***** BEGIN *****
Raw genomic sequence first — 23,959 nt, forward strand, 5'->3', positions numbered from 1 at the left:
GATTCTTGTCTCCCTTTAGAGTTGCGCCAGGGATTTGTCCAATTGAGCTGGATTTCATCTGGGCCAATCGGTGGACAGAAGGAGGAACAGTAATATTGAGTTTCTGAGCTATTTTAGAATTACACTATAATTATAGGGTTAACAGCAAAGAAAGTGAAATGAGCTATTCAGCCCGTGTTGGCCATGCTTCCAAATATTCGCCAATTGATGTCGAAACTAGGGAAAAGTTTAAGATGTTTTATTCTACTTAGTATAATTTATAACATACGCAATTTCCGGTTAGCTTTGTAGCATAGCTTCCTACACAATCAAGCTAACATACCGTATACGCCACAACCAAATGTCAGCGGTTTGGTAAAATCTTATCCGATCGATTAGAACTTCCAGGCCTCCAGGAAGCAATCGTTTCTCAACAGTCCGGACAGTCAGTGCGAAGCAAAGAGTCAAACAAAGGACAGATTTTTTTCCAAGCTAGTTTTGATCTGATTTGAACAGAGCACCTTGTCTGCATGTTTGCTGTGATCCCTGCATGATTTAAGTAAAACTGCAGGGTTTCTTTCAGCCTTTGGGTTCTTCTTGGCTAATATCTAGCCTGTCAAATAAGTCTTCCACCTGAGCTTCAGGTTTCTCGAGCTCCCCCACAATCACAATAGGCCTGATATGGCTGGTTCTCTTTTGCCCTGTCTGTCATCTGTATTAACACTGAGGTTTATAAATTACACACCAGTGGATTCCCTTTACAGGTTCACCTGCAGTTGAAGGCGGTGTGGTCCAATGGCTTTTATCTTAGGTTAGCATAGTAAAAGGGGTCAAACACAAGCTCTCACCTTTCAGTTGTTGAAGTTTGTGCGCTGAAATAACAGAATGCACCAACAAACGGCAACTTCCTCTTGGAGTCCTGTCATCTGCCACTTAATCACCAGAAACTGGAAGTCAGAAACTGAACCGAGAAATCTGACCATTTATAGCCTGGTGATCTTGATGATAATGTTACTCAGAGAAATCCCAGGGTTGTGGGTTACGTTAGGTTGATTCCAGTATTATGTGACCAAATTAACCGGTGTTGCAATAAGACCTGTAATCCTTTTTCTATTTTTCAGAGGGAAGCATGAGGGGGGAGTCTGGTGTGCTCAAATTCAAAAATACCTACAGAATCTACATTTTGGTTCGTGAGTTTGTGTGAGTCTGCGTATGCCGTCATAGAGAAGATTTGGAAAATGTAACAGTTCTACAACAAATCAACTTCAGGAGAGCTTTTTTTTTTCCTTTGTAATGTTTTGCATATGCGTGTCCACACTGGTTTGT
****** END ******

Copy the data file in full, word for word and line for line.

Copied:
Raw genomic sequence first — 23,959 nt, forward strand, 5'->3', positions numbered from 1 at the left:
GATTCTTGTCTCCCTTTAGAGTTGCGCCAGGGATTTGTCCAATTGAGCTGGATTTCATCTGGGCCAATCGGTGGACAGAAGGAGGAACAGTAATATTGAGTTTCTGAGCTATTTTAGAATTACACTATAATTATAGGGTTAACAGCAAAGAAAGTGAAATGAGCTATTCAGCCCGTGTTGGCCATGCTTCCAAATATTCGCCAATTGATGTCGAAACTAGGGAAAAGTTTAAGATGTTTTATTCTACTTAGTATAATTTATAACATACGCAATTTCCGGTTAGCTTTGTAGCATAGCTTCCTACACAATCAAGCTAACATACCGTATACGCCACAACCAAATGTCAGCGGTTTGGTAAAATCTTATCCGATCGATTAGAACTTCCAGGCCTCCAGGAAGCAATCGTTTCTCAACAGTCCGGACAGTCAGTGCGAAGCAAAGAGTCAAACAAAGGACAGATTTTTTTCCAAGCTAGTTTTGATCTGATTTGAACAGAGCACCTTGTCTGCATGTTTGCTGTGATCCCTGCATGATTTAAGTAAAACTGCAGGGTTTCTTTCAGCCTTTGGGTTCTTCTTGGCTAATATCTAGCCTGTCAAATAAGTCTTCCACCTGAGCTTCAGGTTTCTCGAGCTCCCCCACAATCACAATAGGCCTGATATGGCTGGTTCTCTTTTGCCCTGTCTGTCATCTGTATTAACACTGAGGTTTATAAATTACACACCAGTGGATTCCCTTTACAGGTTCACCTGCAGTTGAAGGCGGTGTGGTCCAATGGCTTTTATCTTAGGTTAGCATAGTAAAAGGGGTCAAACACAAGCTCTCACCTTTCAGTTGTTGAAGTTTGTGCGCTGAAATAACAGAATGCACCAACAAACGGCAACTTCCTCTTGGAGTCCTGTCATCTGCCACTTAATCACCAGAAACTGGAAGTCAGAAACTGAACCGAGAAATCTGACCATTTATAGCCTGGTGATCTTGATGATAATGTTACTCAGAGAAATCCCAGGGTTGTGGGTTACGTTAGGTTGATTCCAGTATTATGTGACCAAATTAACCGGTGTTGCAATAAGACCTGTAATCCTTTTTCTATTTTTCAGAGGGAAGCATGAGGGGGGAGTCTGGTGTGCTCAAATTCAAAAATACCTACAGAATCTACATTTTGGTTCGTGAGTTTGTGTGAGTCTGCGTATGCCGTCATAGAGAAGATTTGGAAAATGTAACAGTTCTACAACAAATCAACTTCAGGAGAGCTTTTTTTTTTCCTTTGTAATGTTTTGCATATGCGTGTCCACACTGGTTTGT